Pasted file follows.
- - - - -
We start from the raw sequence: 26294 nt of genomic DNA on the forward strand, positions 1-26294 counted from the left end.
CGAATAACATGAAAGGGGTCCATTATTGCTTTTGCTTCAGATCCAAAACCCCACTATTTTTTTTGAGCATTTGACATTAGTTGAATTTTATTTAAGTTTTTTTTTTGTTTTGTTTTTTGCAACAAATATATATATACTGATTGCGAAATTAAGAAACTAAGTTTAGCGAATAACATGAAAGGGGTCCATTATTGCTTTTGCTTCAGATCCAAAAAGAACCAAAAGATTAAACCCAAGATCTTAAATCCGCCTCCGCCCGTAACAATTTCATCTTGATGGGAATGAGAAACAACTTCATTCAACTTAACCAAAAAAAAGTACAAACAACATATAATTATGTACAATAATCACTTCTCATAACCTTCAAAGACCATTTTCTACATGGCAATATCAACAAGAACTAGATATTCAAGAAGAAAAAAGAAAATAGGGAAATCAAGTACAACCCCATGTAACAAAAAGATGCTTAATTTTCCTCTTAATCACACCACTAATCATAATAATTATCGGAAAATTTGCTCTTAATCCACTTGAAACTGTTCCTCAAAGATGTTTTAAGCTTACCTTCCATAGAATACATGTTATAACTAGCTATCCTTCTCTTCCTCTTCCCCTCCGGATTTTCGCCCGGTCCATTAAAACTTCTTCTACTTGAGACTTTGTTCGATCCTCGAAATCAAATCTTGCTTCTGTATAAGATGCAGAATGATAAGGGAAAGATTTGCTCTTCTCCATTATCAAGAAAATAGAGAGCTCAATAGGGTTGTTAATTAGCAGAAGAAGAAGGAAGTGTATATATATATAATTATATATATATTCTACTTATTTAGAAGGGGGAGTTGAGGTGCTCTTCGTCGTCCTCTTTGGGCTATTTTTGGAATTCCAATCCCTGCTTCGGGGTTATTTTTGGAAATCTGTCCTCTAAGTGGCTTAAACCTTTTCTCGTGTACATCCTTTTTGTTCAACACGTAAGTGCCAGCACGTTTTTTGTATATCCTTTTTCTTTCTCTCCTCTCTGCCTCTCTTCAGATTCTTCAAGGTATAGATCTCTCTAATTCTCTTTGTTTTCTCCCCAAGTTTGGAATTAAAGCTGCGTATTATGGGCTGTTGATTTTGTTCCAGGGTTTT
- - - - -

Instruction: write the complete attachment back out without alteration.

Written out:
We start from the raw sequence: 26294 nt of genomic DNA on the forward strand, positions 1-26294 counted from the left end.
CGAATAACATGAAAGGGGTCCATTATTGCTTTTGCTTCAGATCCAAAACCCCACTATTTTTTTTGAGCATTTGACATTAGTTGAATTTTATTTAAGTTTTTTTTTTGTTTTGTTTTTTGCAACAAATATATATATACTGATTGCGAAATTAAGAAACTAAGTTTAGCGAATAACATGAAAGGGGTCCATTATTGCTTTTGCTTCAGATCCAAAAAGAACCAAAAGATTAAACCCAAGATCTTAAATCCGCCTCCGCCCGTAACAATTTCATCTTGATGGGAATGAGAAACAACTTCATTCAACTTAACCAAAAAAAAGTACAAACAACATATAATTATGTACAATAATCACTTCTCATAACCTTCAAAGACCATTTTCTACATGGCAATATCAACAAGAACTAGATATTCAAGAAGAAAAAAGAAAATAGGGAAATCAAGTACAACCCCATGTAACAAAAAGATGCTTAATTTTCCTCTTAATCACACCACTAATCATAATAATTATCGGAAAATTTGCTCTTAATCCACTTGAAACTGTTCCTCAAAGATGTTTTAAGCTTACCTTCCATAGAATACATGTTATAACTAGCTATCCTTCTCTTCCTCTTCCCCTCCGGATTTTCGCCCGGTCCATTAAAACTTCTTCTACTTGAGACTTTGTTCGATCCTCGAAATCAAATCTTGCTTCTGTATAAGATGCAGAATGATAAGGGAAAGATTTGCTCTTCTCCATTATCAAGAAAATAGAGAGCTCAATAGGGTTGTTAATTAGCAGAAGAAGAAGGAAGTGTATATATATATAATTATATATATATTCTACTTATTTAGAAGGGGGAGTTGAGGTGCTCTTCGTCGTCCTCTTTGGGCTATTTTTGGAATTCCAATCCCTGCTTCGGGGTTATTTTTGGAAATCTGTCCTCTAAGTGGCTTAAACCTTTTCTCGTGTACATCCTTTTTGTTCAACACGTAAGTGCCAGCACGTTTTTTGTATATCCTTTTTCTTTCTCTCCTCTCTGCCTCTCTTCAGATTCTTCAAGGTATAGATCTCTCTAATTCTCTTTGTTTTCTCCCCAAGTTTGGAATTAAAGCTGCGTATTATGGGCTGTTGATTTTGTTCCAGGGTTTT